2.4 Who’s the Villain in the Story?

This is the forth blog in a six-part series that looking at the concept of “Where’s God when Life’s so Hard?” Every has someone to blame. If we aren’t blaming our parents for our problems, if we aren’t blaming our spouses or children or bosses, then we’re blaming God. You may be wondering Who’s Side is God On, and Who’s the real Villain in the Story?

For millenniums, poor Eve carried the blame for all our troubles. If you believe the Garden of Eden story at all then it’s all her fault, is it not? But what we don’t understand is that in addition to being separated now from the life that Father God had originally planned for us, we also have an enemy:

“For our struggle is not against flesh and blood, but against the rulers, against the authorities, against the powers of this dark world and against the spiritual forces of evil in the heavenly realms.” [a]

Our enemy is called satan or, the devil. He’s a created being — a “fallen angel”. He took with him a third of the angels when he pitted himself against all things good. That is: God, His Word, and His image-bearers — especially those who have chosen to follow God. He started all our trouble when he first appeared as a snake in the Garden of Eden. When our story first began. [b] However, in the Book of Revelation (the last book of the Bible), he is ultimately defeated:

“And the great dragon was thrown down, the serpent of old who is called the devil and Satan, who deceives the whole world; he was thrown down to the earth, and his angels were thrown down with him.” [c]

Interestingly enough, the Dreamtime stories (handed down in the oldest continuing belief in the world), also include the rainbow serpent. Because Indigenous Australians didn’t move about taking food and occupying land belonging to their neighbours, their life, traditions and stories were pretty much in silos. Their stories weren’t mixed up and confused. So each story, taken from various parts of the country, holds separate clues.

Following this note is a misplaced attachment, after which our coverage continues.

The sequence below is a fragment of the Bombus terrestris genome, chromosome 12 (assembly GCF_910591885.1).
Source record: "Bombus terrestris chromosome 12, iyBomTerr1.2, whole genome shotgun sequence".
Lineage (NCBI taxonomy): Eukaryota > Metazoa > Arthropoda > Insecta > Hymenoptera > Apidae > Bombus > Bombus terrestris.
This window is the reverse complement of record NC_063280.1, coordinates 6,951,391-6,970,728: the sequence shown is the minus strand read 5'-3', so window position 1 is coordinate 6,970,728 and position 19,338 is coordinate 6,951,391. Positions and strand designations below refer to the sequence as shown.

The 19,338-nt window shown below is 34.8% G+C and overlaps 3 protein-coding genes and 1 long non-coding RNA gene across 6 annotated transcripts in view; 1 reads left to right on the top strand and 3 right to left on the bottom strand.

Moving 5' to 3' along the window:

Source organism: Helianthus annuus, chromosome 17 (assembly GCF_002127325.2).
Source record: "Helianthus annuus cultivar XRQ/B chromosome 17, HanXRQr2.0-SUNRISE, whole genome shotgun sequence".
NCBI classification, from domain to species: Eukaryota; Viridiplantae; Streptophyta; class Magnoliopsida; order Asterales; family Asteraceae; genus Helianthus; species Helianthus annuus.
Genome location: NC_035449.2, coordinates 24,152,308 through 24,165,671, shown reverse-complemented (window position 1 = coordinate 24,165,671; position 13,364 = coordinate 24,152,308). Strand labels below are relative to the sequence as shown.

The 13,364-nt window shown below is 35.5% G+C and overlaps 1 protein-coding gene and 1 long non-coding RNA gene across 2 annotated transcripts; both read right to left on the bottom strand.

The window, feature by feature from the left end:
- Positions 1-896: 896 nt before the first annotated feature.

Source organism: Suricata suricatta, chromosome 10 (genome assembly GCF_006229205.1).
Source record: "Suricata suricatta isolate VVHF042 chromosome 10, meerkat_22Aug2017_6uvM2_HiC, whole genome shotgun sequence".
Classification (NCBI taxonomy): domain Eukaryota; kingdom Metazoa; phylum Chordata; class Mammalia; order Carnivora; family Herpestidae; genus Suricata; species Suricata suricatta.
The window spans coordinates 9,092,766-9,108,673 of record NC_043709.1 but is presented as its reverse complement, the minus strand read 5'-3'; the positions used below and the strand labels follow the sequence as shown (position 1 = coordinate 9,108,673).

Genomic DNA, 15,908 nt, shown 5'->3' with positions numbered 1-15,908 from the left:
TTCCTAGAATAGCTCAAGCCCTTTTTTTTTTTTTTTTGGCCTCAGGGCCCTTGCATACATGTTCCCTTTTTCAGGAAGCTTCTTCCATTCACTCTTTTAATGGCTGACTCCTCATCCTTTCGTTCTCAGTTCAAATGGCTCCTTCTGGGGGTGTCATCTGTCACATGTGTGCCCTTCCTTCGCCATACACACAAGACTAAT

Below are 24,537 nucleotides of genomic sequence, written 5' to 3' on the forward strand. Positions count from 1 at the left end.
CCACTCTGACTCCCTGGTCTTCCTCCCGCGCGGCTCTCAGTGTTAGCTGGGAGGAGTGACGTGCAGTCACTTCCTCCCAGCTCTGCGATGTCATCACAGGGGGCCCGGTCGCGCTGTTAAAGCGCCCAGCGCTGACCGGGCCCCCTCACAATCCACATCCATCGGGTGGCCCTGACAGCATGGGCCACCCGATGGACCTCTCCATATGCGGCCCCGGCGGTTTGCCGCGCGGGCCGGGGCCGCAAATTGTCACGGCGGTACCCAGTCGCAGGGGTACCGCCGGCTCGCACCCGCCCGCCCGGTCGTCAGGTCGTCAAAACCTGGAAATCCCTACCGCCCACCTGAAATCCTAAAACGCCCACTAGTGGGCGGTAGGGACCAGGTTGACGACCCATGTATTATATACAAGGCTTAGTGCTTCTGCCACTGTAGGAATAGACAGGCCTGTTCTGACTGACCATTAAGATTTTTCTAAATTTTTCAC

In some stories, the serpent fell from heaven. The impact caused a crater (that became a billabong or waterhole) where he then resided. Some versions call it the Lightning Snake. The stories show the significance and power of this being. Described in some stories as having hair around its head and face, this Lightning Snake is viewed as ‘a giver of life’ because of its association with water. But it can be a destructive force if angry.

Jesus said, “I was watching Satan fall from heaven like lightning. Behold, I have given you authority to tread on serpents and scorpions, and over all the power of the enemy, and nothing will injure you. Nevertheless do not rejoice in this, that the spirits are subject to you, but rejoice that your names are recorded in heaven.” [d]

This shows that even though satan insists on wanting to be God: the Lord the Giver of Life, as a created being he has no more power over us than what we allow from any other created things. So from beginning to end, the Bible shows us the missing link in our human experience. We’ve lost what God originally created for us. We’ve lost our hope in it (just as Indigenous Australians have said) and we’re now separated from our Father God – the author of Creation and His Blueprint to Life. Losing our place and our connection with our Father from the beginning, has now caused all of us to be disconnected, and to battle our way through this life on many varying levels.

This may explain how the world, and the people in it, have become messed up in the first place. But if He’s such a Loving God, why is He apparently unconcerned for the struggles we’re in? If you are wondering these things, click onto the next blog: 2.5 Why does God seem so ‘detached’?

[a] Ephesians 6:12 [NIV]

[b] 1 Peter 5:8 and Genesis 3

[c] Revelation 12:9 [NASB]

[d] Luke 10:18-20 [NASB] See Also Genesis 3:15

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